Speaking at the 13th Summit of the CEN-SAD Community (Sahel-Saharan states) on July 24, 2010, just days before the African Union meeting in Kampala, Al-Qathafi went all out in his criticism of the way Africa had handled its mandate for unity. Speaking in the Chadian capital N'Djamena, the Leader of the Revolution, Muammar al-Qathafi said the establishment of African Unity was a requirement by the power of the African Union Constitution. He is correct, and it is important to remember the reason for the creation of the African Union.
Qathafi called for a renewed commitment to African unity, saying that Libya had $90 billion to invest in the creation of a United Africa. In fact, he asked the Sahel-Saharan States to press for African unity at the summit. Then Qathafi said;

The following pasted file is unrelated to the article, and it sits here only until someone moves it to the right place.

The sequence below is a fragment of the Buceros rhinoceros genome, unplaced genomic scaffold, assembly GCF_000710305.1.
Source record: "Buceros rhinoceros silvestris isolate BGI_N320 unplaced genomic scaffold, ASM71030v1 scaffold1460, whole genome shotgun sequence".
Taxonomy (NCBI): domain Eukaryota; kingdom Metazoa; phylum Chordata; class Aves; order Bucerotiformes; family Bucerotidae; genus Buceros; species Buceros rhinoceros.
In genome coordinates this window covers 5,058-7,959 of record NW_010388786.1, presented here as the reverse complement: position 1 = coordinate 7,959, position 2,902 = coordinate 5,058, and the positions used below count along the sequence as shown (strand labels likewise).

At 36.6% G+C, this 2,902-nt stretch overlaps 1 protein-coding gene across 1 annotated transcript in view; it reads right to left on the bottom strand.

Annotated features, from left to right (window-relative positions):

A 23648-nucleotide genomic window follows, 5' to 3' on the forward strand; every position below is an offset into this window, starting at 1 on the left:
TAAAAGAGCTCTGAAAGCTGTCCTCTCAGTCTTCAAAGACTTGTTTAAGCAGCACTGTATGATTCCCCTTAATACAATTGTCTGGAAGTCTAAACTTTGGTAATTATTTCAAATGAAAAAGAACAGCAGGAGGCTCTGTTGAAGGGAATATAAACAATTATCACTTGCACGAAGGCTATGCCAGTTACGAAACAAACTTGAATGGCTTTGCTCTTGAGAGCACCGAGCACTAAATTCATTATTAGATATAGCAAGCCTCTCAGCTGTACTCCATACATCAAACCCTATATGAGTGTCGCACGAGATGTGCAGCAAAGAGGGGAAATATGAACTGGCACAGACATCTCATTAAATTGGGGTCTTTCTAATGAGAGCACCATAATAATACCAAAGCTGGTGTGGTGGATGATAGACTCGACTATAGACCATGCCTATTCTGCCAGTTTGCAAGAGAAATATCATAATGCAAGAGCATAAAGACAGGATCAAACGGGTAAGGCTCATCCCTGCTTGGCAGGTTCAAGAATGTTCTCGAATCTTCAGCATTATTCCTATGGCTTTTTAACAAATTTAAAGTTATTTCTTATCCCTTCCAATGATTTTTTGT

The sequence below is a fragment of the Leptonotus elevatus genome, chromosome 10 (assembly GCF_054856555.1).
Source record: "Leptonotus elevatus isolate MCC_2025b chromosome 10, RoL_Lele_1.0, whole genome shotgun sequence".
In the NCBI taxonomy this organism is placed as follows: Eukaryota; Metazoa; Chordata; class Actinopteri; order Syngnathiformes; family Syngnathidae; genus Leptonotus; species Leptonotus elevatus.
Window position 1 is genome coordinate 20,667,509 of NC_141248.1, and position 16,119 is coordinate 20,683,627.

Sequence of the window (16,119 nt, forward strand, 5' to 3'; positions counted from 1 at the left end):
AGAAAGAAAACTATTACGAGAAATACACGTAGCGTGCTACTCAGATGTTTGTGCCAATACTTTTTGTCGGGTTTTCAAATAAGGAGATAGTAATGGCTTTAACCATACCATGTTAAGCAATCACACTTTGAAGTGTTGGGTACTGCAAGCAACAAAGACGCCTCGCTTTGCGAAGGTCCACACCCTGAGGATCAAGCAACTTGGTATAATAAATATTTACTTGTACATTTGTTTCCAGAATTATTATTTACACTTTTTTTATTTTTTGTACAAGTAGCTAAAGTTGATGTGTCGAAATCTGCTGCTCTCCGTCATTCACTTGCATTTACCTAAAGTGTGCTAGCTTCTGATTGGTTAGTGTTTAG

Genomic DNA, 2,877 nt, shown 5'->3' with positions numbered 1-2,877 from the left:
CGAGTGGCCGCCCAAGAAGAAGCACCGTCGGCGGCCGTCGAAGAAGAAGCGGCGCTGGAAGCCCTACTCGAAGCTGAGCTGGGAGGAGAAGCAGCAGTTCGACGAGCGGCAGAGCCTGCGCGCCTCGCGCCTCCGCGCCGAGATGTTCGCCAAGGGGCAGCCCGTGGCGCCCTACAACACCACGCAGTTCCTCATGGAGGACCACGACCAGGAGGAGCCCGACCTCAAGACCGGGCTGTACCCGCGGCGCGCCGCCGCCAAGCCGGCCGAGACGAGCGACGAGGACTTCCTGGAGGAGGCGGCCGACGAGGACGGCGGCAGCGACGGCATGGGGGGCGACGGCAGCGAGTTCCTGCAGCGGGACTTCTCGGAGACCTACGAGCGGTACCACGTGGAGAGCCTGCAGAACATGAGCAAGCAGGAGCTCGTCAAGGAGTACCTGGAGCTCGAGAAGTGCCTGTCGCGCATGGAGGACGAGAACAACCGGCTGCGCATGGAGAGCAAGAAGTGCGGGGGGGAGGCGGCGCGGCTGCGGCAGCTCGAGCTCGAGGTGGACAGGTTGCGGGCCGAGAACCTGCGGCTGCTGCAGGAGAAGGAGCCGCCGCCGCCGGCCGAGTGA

"Without the votes of this community, no resolution can be passed with the two thirds majority required for most resolutions in the AU. This clout should be used for the advancement of the unity of the African continent." (6)
Much like Nkrumah, Qathafi understands that it is necessary to have an economic, political, social and ideological position toward African advancement. This is his great achievement. Like Nkrumah he sees a united Africa bringing stability, security, independence, and a trustworthy place where huge sums of money can be invested to improve the lives of the people. In his Chadian speech, Qathafi said that the pro-unity states were on the right path and that those who wanted the Kampala conference to deal with issues of children in Africa had lost their way. This position, he said, was one for UNICEF, not for the African Union.
THE AFRICAN UNION AND A NEW MANDATE